Spore of the moment – Being prepared for fungal and fungal-like diseases

Thankfully, the rains have come to soothe our parched lands and breathe new life into our thirsty crops. But as soils become wetter, conditions for the growth of moisture-loving organisms such as fungi become more favourable.

The fungus kingdom is a large and diverse one and includes beneficial species such as those that help in organic matter decomposition and nutrient cycling, as well as disease-causing organisms. In fact, most plant diseases (some estimates put it at around 85%) are caused by fungal or fungal-like organisms. Some of the world’s most devastating famines were brought on by these organisms. For example, the potato blight of Ireland and northern Europe in the 1840s which killed around 1 million people and led to mass migration was caused by a fungal-like organism aptly named Phytophthora (plant destroyer). Some other familiar ones are those that cause diseases such as ascochyta blight (pictured below), anthracnose, downy mildews, powdery mildews, aphanomyces root rot, Fusarium blight, Rhizoctonia and Sclerotinia rots, etc. Typically, the risk of disease increases with moist conditions and high relative humidity, so growers should be on guard when these conditions are prevalent.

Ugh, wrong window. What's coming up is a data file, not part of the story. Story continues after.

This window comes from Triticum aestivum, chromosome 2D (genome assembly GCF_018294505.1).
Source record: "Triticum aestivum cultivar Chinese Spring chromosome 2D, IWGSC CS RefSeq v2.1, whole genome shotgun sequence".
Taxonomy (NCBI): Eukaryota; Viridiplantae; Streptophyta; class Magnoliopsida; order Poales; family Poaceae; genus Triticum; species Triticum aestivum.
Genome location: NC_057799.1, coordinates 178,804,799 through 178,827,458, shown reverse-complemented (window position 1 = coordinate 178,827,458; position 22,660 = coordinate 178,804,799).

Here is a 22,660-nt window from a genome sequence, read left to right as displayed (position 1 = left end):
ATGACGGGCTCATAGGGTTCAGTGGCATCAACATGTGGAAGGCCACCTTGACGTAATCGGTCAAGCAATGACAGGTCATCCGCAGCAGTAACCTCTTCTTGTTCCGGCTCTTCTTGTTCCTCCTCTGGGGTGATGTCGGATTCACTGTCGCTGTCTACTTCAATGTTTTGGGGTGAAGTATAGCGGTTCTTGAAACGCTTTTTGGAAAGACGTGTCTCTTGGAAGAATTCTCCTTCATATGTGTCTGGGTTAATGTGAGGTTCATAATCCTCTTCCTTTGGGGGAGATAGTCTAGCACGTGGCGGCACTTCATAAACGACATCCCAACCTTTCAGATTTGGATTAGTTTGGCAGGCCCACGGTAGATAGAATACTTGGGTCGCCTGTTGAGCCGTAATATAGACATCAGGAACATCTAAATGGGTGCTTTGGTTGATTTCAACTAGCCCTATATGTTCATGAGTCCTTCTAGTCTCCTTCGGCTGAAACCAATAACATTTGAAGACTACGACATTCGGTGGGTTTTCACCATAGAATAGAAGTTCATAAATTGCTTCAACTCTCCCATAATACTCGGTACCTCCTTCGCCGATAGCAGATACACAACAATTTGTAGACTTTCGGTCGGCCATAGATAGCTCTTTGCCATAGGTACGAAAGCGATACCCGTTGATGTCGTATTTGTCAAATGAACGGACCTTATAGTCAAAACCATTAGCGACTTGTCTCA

Ascochyta on lentil leaflets. Photo courtesy of Saskatchewan Agriculture

So how should we be on guard? Like in boxing, it is not necessarily the hardest punch that knocks you out, it’s the one you did not see coming. So, regular scouting for diseases is absolutely critical. Scouting your fields regularly from crop emergence to maturity allows you to catch disease incidence before it spreads. However, infected plants may take several days before showing visible symptoms, so deciding to take action based on the prevalence of favourable conditions for disease is wise. Fortunately, modern science has given us the tools and knowledge to battle fungal diseases better than farmers could during the Great Famine of the 1840s. Crop rotation, use of disease-free seed, seed treatments, resistant varieties, and application of fungicides can help in controlling these diseases. An integrated approach to disease control is encouraged.

Note that many fungicides are not curative and are only beneficial if applied before infection takes place so spraying before plants are infected is key. Ultimately, spray decisions have to be made based on individual field conditions and economics. Also remember that using multiple modes of action is essential in preventing resistance. Be sure to talk to your SynergyAG rep about disease scouting and suitable products.

-Ikenna Mbakwe, PhD, PAg
Head of Research



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